It would heal this problem, AND at the same time would cause your program to crash when reaching any of the scanf("%s", &cho) lines. –  Laszlo Valko Oct 25 '13 at 2:24
    
I see that... Interesting. This is a new problem. Do you have any insight on how to resolve? –  user2917840 Oct 25 '13 at 2:26
1  
You should read about what scanf does, and how it works. I suggest some basic C programming book, like this: en.wikipedia.org/wiki/The_C_Programming_Language –  Laszlo Valko Oct 25 '13 at 2:29

if you need to store strings, you can read here:

you need to change your structure to:

struct node{
     char *list;

then change method:

void ins(ListNode *ptr, char *value);

then change insert logic:

newPtr->list = (char*)malloc(strlen(value)+1); // NOTE: dont forget to free this memory
memcpy(newPtr->list, value, strlen(value)+1);

then, you have problem:

while(currPtr != NULL && value > currPtr-> list)

I don't understand what you're trying to compare here, if you need to compare strings - use strcmp here instead of >

if you need to store individual chars, read here:

change you insertion logic to:

char *tcho = cho;
while (!*tcho) {
    ins(&startPtr, *tcho);
    tcho++;
}
share|improve this answer
    
I got the impression he wanted each node to store one individual character, and insert them to leave the list in a sorted order, but it's hard to tell since he never explains what he's trying to achieve. –  Paul Griffiths Oct 25 '13 at 2:33
    
@PaulGriffiths yeah, it makes sense –  Lashane Oct 25 '13 at 2:36

Declare your struct node to contain a char*,

struct node{
    char* list;
    int count;
    struct node *next;
};

Change your ins() function declaration,

void ins(ListNode *ptr, char* value);

Call ins() with correct parameters,

main(void) {
//...
       ins(&startPtr, cho);
//...
}

define your ins() function to allocate space for the data string passed,

void ins(ListNode *ptr, char* value){
//...
    newPtr->list = strdup(value);
//...
}

You have three pointers declared in ins(), but typical single linked list inserts only need two, one to hold the new node, and one to hold the iterator to scan for the end of the list,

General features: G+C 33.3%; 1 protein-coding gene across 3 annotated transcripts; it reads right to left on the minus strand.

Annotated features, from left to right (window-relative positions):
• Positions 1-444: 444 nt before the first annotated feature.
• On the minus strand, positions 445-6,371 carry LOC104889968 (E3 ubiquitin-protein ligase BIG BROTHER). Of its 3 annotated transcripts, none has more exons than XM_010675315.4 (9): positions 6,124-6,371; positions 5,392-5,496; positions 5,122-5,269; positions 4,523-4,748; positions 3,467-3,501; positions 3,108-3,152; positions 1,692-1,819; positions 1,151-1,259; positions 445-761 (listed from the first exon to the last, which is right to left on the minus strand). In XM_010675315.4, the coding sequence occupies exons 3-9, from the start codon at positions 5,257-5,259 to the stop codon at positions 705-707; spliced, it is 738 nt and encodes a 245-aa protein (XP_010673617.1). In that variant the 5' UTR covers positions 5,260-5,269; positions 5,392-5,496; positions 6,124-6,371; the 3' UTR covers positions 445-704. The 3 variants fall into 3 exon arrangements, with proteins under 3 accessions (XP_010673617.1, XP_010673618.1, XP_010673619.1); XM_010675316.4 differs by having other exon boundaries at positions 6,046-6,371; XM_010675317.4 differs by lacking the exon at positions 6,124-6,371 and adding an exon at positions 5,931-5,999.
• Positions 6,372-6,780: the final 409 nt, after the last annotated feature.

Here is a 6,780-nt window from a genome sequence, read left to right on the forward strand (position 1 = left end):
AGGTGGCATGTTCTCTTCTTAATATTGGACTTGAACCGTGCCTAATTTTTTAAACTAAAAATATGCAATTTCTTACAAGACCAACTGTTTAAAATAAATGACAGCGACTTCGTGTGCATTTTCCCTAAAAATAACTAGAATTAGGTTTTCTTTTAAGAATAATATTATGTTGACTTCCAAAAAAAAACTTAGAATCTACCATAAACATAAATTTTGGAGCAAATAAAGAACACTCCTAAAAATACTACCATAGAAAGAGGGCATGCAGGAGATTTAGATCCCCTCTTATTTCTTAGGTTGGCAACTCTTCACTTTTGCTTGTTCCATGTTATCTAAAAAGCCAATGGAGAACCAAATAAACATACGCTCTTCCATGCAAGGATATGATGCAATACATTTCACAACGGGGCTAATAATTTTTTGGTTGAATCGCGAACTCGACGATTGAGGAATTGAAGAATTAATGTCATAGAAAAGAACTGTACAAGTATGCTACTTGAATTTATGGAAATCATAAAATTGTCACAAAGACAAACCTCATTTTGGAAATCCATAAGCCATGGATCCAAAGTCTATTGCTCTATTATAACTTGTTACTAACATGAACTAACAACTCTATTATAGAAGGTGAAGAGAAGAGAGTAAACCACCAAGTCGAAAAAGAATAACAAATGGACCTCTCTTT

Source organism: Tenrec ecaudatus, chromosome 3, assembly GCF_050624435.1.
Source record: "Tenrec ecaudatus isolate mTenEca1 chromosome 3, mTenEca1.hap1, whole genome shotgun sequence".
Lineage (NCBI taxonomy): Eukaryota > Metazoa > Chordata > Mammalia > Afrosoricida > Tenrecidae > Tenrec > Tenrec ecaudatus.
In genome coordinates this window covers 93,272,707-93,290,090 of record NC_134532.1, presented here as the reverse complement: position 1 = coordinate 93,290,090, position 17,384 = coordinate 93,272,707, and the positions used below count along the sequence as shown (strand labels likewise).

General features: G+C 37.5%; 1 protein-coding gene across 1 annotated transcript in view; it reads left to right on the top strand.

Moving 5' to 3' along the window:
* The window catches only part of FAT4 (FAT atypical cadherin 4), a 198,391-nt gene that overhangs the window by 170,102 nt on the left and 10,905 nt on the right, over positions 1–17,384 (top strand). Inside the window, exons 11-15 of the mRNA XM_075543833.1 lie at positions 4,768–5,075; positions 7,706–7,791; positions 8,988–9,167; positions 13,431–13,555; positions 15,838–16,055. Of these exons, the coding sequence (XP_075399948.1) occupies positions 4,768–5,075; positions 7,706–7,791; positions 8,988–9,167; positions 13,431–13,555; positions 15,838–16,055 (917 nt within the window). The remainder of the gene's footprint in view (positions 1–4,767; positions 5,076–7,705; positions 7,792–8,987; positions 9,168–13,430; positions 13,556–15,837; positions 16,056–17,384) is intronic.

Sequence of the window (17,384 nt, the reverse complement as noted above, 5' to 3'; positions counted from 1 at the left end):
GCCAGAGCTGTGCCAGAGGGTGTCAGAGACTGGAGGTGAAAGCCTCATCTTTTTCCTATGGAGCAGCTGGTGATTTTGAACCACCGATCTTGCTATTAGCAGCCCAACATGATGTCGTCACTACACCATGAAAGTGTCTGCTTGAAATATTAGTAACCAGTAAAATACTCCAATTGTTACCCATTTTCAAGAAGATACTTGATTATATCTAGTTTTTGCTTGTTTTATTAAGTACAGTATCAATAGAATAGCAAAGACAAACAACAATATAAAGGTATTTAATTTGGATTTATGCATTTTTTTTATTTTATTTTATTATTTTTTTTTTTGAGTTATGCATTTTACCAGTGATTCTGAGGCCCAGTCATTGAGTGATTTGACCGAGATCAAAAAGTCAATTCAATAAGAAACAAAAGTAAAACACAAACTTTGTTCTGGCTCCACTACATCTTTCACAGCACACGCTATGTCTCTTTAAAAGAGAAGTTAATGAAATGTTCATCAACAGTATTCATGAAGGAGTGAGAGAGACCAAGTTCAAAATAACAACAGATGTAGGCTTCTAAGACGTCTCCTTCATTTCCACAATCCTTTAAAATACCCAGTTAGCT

ListNode newPtr;
    ListNode prevPtr; //we will omit this
    ListNode currPtr;

After looking a little closer, the newPtr is your newly allocated list Node which you malloc, and check for successful malloc (good). And you seem to be using prevPtr and currPtr as a way to walk the list looking for the end of the list (often called the tail, while the front of the list is often called the head). This is a workable solution, but you can simplify it.

Here is a function to construct a new Node,

ListNode NodeNew(char* value)
{
    ListNode newPtr;
    if( (newPtr = (struct node*) malloc(sizeof(Node))) == NULL )
    {
        printf("ENOMEM memory available\n");
        return newPtr=NULL;
    }
    newPtr->list = strdup(value);
    newPtr->next = NULL;
    newPtr->count = 0;
    return newPtr;
}

And here is a simpler list insert,

void ins(ListNode *head, char* value)
{
    ListNode newPtr;
    ListNode prevPtr;
    ListNode currPtr;

    if( !(newPtr = NodeNew(value)) )
    {
        return;
    }
    if(*head == NULL)
    {
        *head = newPtr;
    }
    else
    {
        for( currPtr=*ptr; currPtr->next != NULL; )
        {
            currPtr = currPtr->next;
        }
        currPtr->next = newPtr;
    }
}

And you want to implement the list print (prl),

void prl(ListNode head){
    ListNode currPtr;
    for( currPtr=head; currPtr != NULL; )
    {
        printf("n:%s\n",currPtr->list);
        currPtr = currPtr->next;
    }
}
share|improve this answer

Your Answer

 
discard

By posting your answer, you agree to the privacy policy and terms of service.

Not the answer you're looking for? Browse other questions tagged or ask your own question.